Obama opens door to Cuba for U.S. telecoms
President also relaxes other restrictions, including travelWASHINGTON -- President Barack Obama opened a crack Monday in a decades-old U.S. embargo of communist Cuba, allowing U.S. telecommunications firms to start doing business there and relaxing other restrictions on the island.
The move to allow U.S. telecoms to apply for licenses in Cuba is aimed at increasing the flow of information to the communist-ruled island, the White House said.
"We stand on the side of having more information rather than less information reach the Cuban people," Dan Restrepo, a special assistant to Obama, said at a news briefing.
As part of a major shift from the Bush administration's more hardline approach to Havana, Obama lifted limits on family travel and money transfers by Cuban Americans in the U.S. to Cuba.
The decisions unveiled by the White House do not eliminate Washington's trade embargo against Cuba set up 47 years ago, but it does hold out the prospect for improving ties between the two longtime foes.
"The president has directed that a series of steps be taken to reach out to the Cuban people to support their desire to enjoy basic human rights," White House spokesman Robert Gibbs told reporters. "These are actions he has taken to open up the flow of information."
Administration officials said Obama hoped the new measures would encourage Cuba's one-party state to implement democratic reforms long demanded by Washington as a condition for removing sanctions imposed after Fidel Castro took power in 1959.
Shares of companies that stand to gain from a thaw in U.S. ties with Cuba soared on the news, led by Canadian mining and energy company Sherritt International, a major player in Cuba's nickel and oil industry, whose stock rose 24.5%.
Shares of Miami-based cruise operator Royal Caribbean also jumped on hopes that the No. 2 cruise ship operator and rival Carnival, could sail to Cuba, just 90 miles from the U.S.
U.S. telecommunications companies will now be allowed to set up fiber-optic cable and satellite links with Cuba, start roaming service agreements and permit U.S. residents to pay for telecoms, satellite radio and satellite television services provided to individuals in Cuba, the White House said.
While they insistently call for an end to the U.S. embargo, Cuba's leaders have in the past reacted with caution and suspicion to initiatives presented by Washington as seeking to "open up" Cuba's political system.
Havana traditionally rejects arguments that it needs Western-style democracy and has resisted as "subversive" past U.S. efforts to channel funds and communications equipment to dissidents and independent journalists on the island.
Signaling prospects for further gestures, Obama also directed his government to look starting regularly scheduled commercial flights to Cuba. Air travel between the U.S. and Cuba is limited to charter flights at present.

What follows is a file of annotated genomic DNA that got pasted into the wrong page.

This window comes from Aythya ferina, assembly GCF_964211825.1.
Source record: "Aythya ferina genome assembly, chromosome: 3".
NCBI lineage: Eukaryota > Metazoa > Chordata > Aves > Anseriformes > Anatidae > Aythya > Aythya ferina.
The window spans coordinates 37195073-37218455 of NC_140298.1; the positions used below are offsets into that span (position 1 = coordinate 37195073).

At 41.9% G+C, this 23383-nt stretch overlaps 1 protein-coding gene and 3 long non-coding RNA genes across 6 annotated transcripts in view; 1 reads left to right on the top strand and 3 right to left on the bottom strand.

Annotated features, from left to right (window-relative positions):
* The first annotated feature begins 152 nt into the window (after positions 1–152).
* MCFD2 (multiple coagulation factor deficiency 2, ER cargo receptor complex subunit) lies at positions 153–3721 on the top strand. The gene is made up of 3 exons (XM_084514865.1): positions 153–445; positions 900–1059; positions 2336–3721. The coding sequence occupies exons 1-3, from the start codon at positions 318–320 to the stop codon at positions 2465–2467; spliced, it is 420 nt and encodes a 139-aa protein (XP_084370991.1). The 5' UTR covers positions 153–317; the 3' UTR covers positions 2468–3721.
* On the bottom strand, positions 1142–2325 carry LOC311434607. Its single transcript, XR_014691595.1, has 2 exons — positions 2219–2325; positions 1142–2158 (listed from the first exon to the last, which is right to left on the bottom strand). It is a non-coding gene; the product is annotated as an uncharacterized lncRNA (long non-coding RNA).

Supporters of easing U.S. sanctions against Cuba hailed the family-related policy changes, which will affect an estimated 1.5 million Americans who have relatives in Cuba.
They voiced hope it would lead to even bolder steps by Obama to dismantle the trade embargo, which critics argue is an obsolete policy that has failed to foster change in Cuba despite being maintained by successive U.S. administrations.
But conservative critics of Obama's strategy said it would provide an increased cash flow to help prop up Cuba's communist government.
Obama had promised in the presidential campaign to allow Cuban Americans to travel more freely to Cuba and increase financial help to family members, but insisted he would not end the trade embargo until Cuba showed progress toward democracy.
But some opposition Republicans opposed the limited moves announced Monday.
Obama's gesture appeared intended to signal a new attitude toward both Cuba and other Latin American countries that have pressed Washington to end a trade embargo that has sought to isolate Havana for more than four decades.
It also comes ahead of Obama's attendance at a Summit of the Americas in Trinidad later this week.
Cuba is among the U.S. foes Obama has said he would be willing to engage diplomatically, instead of shunning them as his predecessor George W. Bush did.
"I enthusiastically applaud this, it is ground breaking. ... I sincerely hope that this is the beginning of even more relaxation," said Silvia Wilhelm, executive director of the Miami-based Cuban American Commission for Family Rights.
Until now, Cubans living in the U.S. had been allowed to travel to the island only once a year and were limited to send only $1,200 per person in cash to needy family members in Cuba.
Obama faced some resistance in Congress, especially from opposition Republicans.
"President Obama has committed a serious mistake by unilaterally increasing Cuban-American travel and remittance dollars for the Cuban dictatorship," said Lincoln Diaz-Balart and Mario Diaz-Balart, both U.S. lawmakers for Florida, home to the largest Cuban exile community in the United States.
The two congressmen accused Obama of violating a broad pledge he made at his inauguration in January to "extend a hand" to autocratic rulers around the world on the condition they relaxed their grip on power and opened up to democracy.